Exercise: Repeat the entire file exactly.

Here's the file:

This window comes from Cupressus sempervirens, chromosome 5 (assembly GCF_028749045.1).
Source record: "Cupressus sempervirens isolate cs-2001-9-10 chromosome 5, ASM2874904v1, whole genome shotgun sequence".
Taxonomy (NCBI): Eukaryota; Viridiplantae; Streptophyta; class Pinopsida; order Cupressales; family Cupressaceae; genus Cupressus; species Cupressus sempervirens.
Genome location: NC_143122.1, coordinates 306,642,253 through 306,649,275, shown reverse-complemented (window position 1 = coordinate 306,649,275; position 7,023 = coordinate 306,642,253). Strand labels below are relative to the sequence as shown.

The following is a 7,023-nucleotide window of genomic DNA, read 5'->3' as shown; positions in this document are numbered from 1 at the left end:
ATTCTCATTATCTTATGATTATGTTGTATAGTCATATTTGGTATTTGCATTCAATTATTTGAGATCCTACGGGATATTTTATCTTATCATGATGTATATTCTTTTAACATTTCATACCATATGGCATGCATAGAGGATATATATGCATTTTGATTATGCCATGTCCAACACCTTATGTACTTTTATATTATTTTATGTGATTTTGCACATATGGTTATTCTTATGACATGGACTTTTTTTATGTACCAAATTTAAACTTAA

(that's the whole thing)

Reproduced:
This window comes from Cupressus sempervirens, chromosome 5 (assembly GCF_028749045.1).
Source record: "Cupressus sempervirens isolate cs-2001-9-10 chromosome 5, ASM2874904v1, whole genome shotgun sequence".
Taxonomy (NCBI): Eukaryota; Viridiplantae; Streptophyta; class Pinopsida; order Cupressales; family Cupressaceae; genus Cupressus; species Cupressus sempervirens.
Genome location: NC_143122.1, coordinates 306,642,253 through 306,649,275, shown reverse-complemented (window position 1 = coordinate 306,649,275; position 7,023 = coordinate 306,642,253). Strand labels below are relative to the sequence as shown.

The following is a 7,023-nucleotide window of genomic DNA, read 5'->3' as shown; positions in this document are numbered from 1 at the left end:
ATTCTCATTATCTTATGATTATGTTGTATAGTCATATTTGGTATTTGCATTCAATTATTTGAGATCCTACGGGATATTTTATCTTATCATGATGTATATTCTTTTAACATTTCATACCATATGGCATGCATAGAGGATATATATGCATTTTGATTATGCCATGTCCAACACCTTATGTACTTTTATATTATTTTATGTGATTTTGCACATATGGTTATTCTTATGACATGGACTTTTTTTATGTACCAAATTTAAACTTAA